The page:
Most likely for Proto-Italic *pro- + *prijos (own, dear), from Proto-Indo-European *priHós (dear). Since pro- can hardly be explained as a nominal prefix, Forssman (2004) explains it as having been extended to the adjective from the verb propriāre, once-attested as propriāssit. Cognate to Sanskrit प्रिय (priyá, dear), Russian прия́тель (prijátelʹ, buddy, mate) and Russian прия́тный (prijátnyj, pleasant), Welsh rhydd (free), English free.

Other suggestions include:



proprius (feminine propria, neuter proprium); first/second-declension adjective

  1. one's own (inalienable)
  2. belonging to oneself as property
  3. personal, private, exclusive (not shared with others)
  4. particular to one case, special
    Antonym: commūnis
  5. (of activities) proper to, characteristic of a given set of persons or things
  6. (of words) proper, literal, strict
    Antonyms: trā(ns)lāticius, trā(ns)lātus
    1. concrete, specific
    2. used of proper nouns


First/second-declension adjective.

Number Singular Plural
Case / Gender Masculine Feminine Neuter Masculine Feminine Neuter
Nominative proprius propria proprium propriī propriae propria
Genitive propriī propriae propriī propriōrum propriārum propriōrum
Dative propriō propriō propriīs
Accusative proprium propriam proprium propriōs propriās propria
Ablative propriō propriā propriō propriīs
Vocative proprie propria proprium propriī propriae propria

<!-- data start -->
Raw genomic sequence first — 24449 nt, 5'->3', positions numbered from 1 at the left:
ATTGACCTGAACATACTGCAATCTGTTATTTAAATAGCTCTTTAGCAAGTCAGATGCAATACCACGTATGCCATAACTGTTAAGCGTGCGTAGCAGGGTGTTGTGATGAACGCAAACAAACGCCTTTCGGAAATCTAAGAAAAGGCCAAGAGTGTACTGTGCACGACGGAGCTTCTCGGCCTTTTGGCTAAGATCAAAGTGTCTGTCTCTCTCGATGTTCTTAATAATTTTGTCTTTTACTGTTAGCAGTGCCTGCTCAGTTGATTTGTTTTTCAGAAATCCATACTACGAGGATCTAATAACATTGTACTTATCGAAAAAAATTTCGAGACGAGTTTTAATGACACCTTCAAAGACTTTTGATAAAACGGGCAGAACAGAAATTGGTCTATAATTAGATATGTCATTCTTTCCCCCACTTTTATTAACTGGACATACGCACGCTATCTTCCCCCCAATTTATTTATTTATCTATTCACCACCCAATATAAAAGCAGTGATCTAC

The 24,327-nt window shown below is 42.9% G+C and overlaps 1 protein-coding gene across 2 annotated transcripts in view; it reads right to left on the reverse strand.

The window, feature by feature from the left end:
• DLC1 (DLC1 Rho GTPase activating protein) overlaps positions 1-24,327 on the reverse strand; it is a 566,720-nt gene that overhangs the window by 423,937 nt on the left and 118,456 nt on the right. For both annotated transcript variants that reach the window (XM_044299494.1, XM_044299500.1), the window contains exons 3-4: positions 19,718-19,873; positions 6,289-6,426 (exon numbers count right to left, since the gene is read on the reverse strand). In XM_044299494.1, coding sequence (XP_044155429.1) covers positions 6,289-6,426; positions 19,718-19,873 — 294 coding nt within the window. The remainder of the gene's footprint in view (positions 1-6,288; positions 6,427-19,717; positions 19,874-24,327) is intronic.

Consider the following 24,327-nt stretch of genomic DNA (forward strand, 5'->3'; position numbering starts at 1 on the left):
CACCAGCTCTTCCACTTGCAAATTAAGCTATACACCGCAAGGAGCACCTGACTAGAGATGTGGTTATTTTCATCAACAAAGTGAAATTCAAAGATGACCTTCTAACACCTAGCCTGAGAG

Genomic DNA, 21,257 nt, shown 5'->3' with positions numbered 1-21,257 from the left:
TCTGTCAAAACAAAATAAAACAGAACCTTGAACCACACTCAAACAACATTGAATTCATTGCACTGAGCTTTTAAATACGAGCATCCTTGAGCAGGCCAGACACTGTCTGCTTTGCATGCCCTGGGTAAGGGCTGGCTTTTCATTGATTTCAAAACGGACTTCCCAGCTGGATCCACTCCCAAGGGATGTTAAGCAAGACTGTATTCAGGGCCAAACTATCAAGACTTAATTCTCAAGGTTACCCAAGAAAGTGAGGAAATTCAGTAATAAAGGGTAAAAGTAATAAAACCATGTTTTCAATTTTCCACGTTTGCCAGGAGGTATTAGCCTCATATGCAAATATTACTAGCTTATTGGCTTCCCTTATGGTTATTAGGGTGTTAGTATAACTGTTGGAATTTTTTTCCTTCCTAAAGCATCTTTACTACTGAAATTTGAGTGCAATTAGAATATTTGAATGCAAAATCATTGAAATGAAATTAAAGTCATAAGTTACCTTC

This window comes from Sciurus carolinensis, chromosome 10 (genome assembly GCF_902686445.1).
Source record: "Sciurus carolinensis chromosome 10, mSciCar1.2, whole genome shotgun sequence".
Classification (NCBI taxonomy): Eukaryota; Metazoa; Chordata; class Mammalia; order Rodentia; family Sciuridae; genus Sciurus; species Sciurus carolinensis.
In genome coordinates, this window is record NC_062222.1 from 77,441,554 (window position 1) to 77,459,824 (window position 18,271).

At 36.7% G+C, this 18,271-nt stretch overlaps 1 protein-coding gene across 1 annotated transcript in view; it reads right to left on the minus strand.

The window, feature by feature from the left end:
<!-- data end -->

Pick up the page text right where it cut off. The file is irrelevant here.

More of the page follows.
Derived termsEdit


  • Asturian: propiu, prupiu
  • Catalan: propi
  • English: proper
  • Esperanto: propra
  • French: propre
  • Istriot: pruoprio
  • Italian: proprio

See alsoEdit


Further readingEdit

  • proprius in Charlton T. Lewis and Charles Short (1879) A Latin Dictionary, Oxford: Clarendon Press
  • proprius in Charlton T. Lewis (1891) An Elementary Latin Dictionary, New York: Harper & Brothers
  • proprius in Charles du Fresne du Cange’s Glossarium Mediæ et Infimæ Latinitatis (augmented edition with additions by D. P. Carpenterius, Adelungius and others, edited by Léopold Favre, 1883–1887)
  • proprius in Gaffiot, Félix (1934) Dictionnaire illustré Latin-Français, Hachette
  • Carl Meißner; Henry William Auden (1894) Latin Phrase-Book[1], London: Macmillan and Co.
    • the proper term; a word used strictly: vocabulum proprium
    • something is a characteristic of a man: aliquid est proprium alicuius